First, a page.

8. Does he/she strive to place my desires and needs first?

I understand the importance of giving and receiving. But if the person you’re with has the attitude of, “My desires are above yours,” they’re not ready for a relationship. They still have some growing up to do.

I’ve met plenty of people who believe the world revolves around them, rather than embracing the simple truth that we are all part of a universe.

We are a part of the human community within a universe. That universe nor its members are here to grant us our dreams and wishes. Until we realize this, we will live very selfishly and never understand what it will take to nurture and grow healthy relationships.

Clear warning signs: Temper tantrums, outbursts of anger, control issues, and their believing you should read their minds to know their wants and desires without having to communicate them to you.

9. Are their hopes and dreams for the future compatible with yours?

Do they want a partnership where both are working in the corporate world or a traditional role where one partner stays home? Do they know if they want to live in the city, the countryside, or the suburb?

Though it’s important to remind ourselves that our desires and interests change as we grow older, it’s still important to discuss these issues. They might not want to live near their parents now, but wait until his/her parents age and find it difficult to take care of themselves. Suddenly, the situation has changed.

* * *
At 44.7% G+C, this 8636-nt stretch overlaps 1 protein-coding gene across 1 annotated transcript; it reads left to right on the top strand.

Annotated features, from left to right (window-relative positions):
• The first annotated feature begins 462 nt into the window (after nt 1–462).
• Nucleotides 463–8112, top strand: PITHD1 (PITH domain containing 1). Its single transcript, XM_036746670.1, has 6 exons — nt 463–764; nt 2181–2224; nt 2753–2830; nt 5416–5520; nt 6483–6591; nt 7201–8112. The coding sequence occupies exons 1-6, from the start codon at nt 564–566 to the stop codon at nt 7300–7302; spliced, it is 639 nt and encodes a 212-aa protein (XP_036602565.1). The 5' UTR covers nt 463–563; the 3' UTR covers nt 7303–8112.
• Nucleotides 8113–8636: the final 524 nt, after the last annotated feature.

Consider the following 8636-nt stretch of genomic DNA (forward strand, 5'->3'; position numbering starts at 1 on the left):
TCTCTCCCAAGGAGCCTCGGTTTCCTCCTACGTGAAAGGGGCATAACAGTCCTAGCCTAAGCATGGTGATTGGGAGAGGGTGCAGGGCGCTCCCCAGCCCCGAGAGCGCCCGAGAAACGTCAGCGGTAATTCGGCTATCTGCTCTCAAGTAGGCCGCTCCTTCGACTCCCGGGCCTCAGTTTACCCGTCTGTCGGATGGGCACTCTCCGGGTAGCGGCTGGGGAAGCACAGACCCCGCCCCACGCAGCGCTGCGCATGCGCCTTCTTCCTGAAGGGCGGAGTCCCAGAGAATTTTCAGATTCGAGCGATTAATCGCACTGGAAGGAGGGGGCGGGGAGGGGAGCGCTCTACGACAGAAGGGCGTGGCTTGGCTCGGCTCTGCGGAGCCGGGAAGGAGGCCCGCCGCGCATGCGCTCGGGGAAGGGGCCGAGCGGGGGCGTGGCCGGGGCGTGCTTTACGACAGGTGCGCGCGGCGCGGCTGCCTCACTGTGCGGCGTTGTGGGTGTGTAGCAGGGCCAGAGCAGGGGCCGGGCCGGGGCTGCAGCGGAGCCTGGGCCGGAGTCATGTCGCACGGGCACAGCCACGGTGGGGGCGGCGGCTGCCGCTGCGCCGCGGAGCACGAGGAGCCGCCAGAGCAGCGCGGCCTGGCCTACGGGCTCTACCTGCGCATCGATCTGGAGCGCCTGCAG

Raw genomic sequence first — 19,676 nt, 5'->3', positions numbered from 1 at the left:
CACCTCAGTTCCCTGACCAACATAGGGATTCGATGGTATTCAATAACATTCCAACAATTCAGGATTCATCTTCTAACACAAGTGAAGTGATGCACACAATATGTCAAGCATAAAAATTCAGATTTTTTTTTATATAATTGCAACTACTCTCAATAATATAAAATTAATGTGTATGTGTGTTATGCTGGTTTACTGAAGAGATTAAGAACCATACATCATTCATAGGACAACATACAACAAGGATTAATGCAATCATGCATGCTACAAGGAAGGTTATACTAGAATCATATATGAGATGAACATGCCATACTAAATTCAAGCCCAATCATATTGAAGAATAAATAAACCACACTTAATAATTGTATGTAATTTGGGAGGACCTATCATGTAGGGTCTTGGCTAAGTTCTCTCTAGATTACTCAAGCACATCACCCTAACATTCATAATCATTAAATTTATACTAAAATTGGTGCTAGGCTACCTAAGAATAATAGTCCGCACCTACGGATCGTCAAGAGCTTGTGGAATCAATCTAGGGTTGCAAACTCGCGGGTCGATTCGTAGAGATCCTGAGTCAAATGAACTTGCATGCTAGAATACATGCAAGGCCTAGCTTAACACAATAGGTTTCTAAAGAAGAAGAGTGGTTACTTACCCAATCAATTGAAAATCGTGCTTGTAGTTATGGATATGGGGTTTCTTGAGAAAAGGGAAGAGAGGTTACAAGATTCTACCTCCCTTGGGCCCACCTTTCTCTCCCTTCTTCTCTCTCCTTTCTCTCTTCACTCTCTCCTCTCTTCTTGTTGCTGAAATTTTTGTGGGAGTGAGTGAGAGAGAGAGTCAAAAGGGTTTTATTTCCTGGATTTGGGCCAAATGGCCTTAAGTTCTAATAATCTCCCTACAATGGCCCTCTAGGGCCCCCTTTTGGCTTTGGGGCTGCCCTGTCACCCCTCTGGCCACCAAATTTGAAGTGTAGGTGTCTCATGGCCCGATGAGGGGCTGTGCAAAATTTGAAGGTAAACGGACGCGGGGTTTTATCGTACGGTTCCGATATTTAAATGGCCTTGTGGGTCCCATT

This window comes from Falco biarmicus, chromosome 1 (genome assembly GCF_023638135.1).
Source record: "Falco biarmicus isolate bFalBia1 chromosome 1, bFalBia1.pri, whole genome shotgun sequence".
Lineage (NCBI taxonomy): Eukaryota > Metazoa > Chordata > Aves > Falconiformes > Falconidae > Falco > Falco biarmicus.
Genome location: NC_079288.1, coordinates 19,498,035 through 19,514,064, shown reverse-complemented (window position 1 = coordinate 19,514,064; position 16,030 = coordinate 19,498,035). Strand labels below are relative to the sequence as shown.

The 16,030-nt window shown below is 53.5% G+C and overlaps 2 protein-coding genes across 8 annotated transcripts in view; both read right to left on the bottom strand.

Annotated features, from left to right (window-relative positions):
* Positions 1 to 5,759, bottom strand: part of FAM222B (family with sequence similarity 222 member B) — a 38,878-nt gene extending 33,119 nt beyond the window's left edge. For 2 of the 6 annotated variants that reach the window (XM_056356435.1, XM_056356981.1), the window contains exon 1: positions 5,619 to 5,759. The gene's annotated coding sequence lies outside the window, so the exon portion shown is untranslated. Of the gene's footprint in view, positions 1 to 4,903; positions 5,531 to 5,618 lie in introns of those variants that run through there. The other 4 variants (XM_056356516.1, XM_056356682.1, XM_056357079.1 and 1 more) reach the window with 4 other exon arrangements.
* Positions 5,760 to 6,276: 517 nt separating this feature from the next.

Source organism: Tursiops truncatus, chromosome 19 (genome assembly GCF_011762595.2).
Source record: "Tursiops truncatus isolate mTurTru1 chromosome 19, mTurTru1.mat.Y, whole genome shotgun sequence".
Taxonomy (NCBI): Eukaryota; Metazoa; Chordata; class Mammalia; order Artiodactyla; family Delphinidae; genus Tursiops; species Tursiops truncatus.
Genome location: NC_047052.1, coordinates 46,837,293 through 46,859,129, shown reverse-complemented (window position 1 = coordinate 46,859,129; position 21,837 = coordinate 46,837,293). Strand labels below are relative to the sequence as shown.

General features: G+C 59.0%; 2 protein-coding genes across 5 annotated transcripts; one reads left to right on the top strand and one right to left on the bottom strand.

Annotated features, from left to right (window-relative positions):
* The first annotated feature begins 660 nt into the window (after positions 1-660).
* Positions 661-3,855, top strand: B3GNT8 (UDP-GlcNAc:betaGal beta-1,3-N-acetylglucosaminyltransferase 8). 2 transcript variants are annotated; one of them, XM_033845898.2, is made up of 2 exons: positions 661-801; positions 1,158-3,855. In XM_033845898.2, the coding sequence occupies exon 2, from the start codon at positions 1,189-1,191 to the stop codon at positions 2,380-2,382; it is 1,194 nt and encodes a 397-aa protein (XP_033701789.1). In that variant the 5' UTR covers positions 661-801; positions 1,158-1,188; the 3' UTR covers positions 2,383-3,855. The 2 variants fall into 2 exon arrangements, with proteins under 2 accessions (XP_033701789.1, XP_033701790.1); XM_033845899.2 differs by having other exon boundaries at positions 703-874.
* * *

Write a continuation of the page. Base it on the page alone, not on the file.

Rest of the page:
Oh boy:

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Editor: Renée Picard

Photo: Arman Thanvir at Flickr




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Julie Oct 11, 2015 4:59pm

There’s a graphic with hearts on the Facebook link. Does anyone know where that graphic can be found?

buboutie Aug 27, 2015 9:33am

Regarding point #1: "What kind of family does he/she come from? That was their foundation and upbringing until they left home. No matter how far we travel, those development years left a huge impression on who we are and who we’re likely to resort back to when we’re older."

I cannot tell you how much I wish people would stop believing this. My mom passed away from cancer when I was a young child, and my dad was an abusive deadbeat. My sister and I were cut off from the extended family, due to frictions surrounding this.

I cannot tell you the number of men I have dated who have written me off, because I didn't have a traditional Stepford style perfect supportive family. The fact that my family was shaken by tragedy was completely outside of my control, and anyone who believes that it somehow affects my ability to contribute to my own relationships or the importance of family in my life is unworthy of my time. However, since this mindset seems to remain all to prominent, I'd kindly request you all to take action against perpetuating it.